Given the growing popularity of equity as a component of employee compensation, and its ability to make up a big part of pay packages, technologists not only need to negotiate equity as part of an initial offer, but also as part of annual reviews or promotions.
Tech companies are projected to pay employees over $40 billion in restricted stock units (RSUs) this year. However, If you were awarded RSUs as an incentive to join or stay with a company, their value may have plummeted due to recent market fluctuations, making your total compensation less than expected, noted Daniel Lee, director of financial planning at BrightPlan.
In the era of the Great Resignation, top performers may be able to score a higher salary, bonuses, more RSU grants, or a combination of all three to make up the shortfall. Here are some tips you can follow to make the most of equity compensation in the current environment.
Find Your Sweet Spot
Asking for “more of everything” when negotiating a job offer won’t work, cautioned Joshua Levy, CEO and co-founder of Holloway and author of “The Holloway Guide to Equity Compensation.” You need to figure out your priorities and focus your negotiations on that.
Understand how much risk you’re willing to take and how much guaranteed money or salary you need to cover living expenses (and be fairly compensated for your contributions). Also, maintain a realistic mindset about how long you plan to remain at the company.
“Have a total compensation goal and walk-away point in mind,” Levy advised. However, don’t let anyone force you into saying a number until you know the specifics about ownership percentages, valuation, and the benefits and drawbacks of various exercise scenarios, especially when negotiating with a startup. Levy provided some questions to ask startups to keep you from ending up with stock options that are worthless.
Lee agreed. “Overvaluing equity compensation is one of the biggest mistakes technologists make,” he warned.
Some recruiters will tell you the value of a company’s battered stock is bound to double over the next two to three years; they’re trying to get you to accept an offer that includes a large RSU grant. But you really need to calculate the best case, worst case and most likely return (as well as the tax implications) to prioritize and negotiate the best mix of cash and equity compensation.
Balance Risk and Reward
Another mistake that technologists make when negotiating equity is taking on too much risk in one company. For instance, if you agree to receive, say, 75 percent of your total compensation from equity, your risk losing it all if the company falls on hard times.
Don’t let the equity accumulate and become too large a part of your net worth. Sell some of the stock as it vests if the company is public, and reinvest in a diversified portfolio to grow your wealth more securely.
To avoid surprise taxes, it’s a good idea to have a lawyer review equity grants and employment agreements. Also, you need to start tax planning right away if you are facing a liquidity event, such as a buyout or merger, in the near future.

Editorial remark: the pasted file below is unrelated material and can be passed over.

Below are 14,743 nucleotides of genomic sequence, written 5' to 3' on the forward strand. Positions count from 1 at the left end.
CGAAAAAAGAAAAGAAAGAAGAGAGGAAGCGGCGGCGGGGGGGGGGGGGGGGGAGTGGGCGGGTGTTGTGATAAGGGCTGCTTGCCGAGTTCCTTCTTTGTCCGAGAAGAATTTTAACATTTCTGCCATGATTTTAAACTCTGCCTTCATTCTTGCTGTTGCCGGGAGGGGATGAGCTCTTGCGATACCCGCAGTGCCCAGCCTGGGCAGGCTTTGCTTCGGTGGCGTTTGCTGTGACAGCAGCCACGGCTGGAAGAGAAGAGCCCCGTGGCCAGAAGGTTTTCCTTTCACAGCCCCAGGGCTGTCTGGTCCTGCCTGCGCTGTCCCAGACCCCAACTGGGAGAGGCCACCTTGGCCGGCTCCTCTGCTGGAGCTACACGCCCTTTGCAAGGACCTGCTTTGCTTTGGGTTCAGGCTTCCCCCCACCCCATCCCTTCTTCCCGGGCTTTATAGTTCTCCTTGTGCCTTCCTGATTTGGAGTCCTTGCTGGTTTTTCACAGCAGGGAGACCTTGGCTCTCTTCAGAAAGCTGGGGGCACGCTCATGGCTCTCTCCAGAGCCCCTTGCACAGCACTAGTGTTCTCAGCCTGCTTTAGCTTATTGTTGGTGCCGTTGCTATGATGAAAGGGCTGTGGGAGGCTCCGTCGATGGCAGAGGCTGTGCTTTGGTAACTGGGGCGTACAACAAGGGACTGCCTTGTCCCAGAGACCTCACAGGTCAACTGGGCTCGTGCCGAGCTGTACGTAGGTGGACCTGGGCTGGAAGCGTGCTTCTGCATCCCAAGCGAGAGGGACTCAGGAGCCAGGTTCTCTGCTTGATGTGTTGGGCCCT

Watch the Details
The other things to consider when determining your ideal mix of salary and equity is the financial position of the company, the type of equity you’re being offered, and the competitiveness of the offer in relation to what other companies are offering.
The big question: Does the title or role match the job description? If you’re being hired as a lead software developer for a startup but will really be acting as a director or CTO, you need to be compensated accordingly or have an agreement to receive more equity down the road.
One of the best ways to tell what’s reasonable for a given startup role is to look at offers from companies with similar profiles on AngelList. To compare an equity offer from a public company, try using Blind’s salary comparison tool.
Remember to factor in some of the other intangibles that influence employee satisfaction, such as career development, your relationship with management or the opportunity to score milestone or longevity bonuses.
For example, if you believe in a startup and don’t need a lot of cash to cover daily living expenses, accepting stock options in lieu of salary might be your best bet. If the company succeeds in raising capital, the founders will probably “level set” your salary in a year or two and you’ll still have the potential for a big payout down the road.
Today, some 99 percent of tech companies grant time-based RSUs, and 61 percent grant performance-based RSUs. In fact, stock grants and stock options are more frequently used than base salary when it comes to employee retention.
“Companies tend to have more discretionary wiggle room on equity compared to salary,” Lee advised.
Top performers should compare their total comp to the market, and ask for an RSU grant as part of an annual review or promotion. The nice thing about RSUs is that they’re often worth at least something—unless the stock price drops to $0.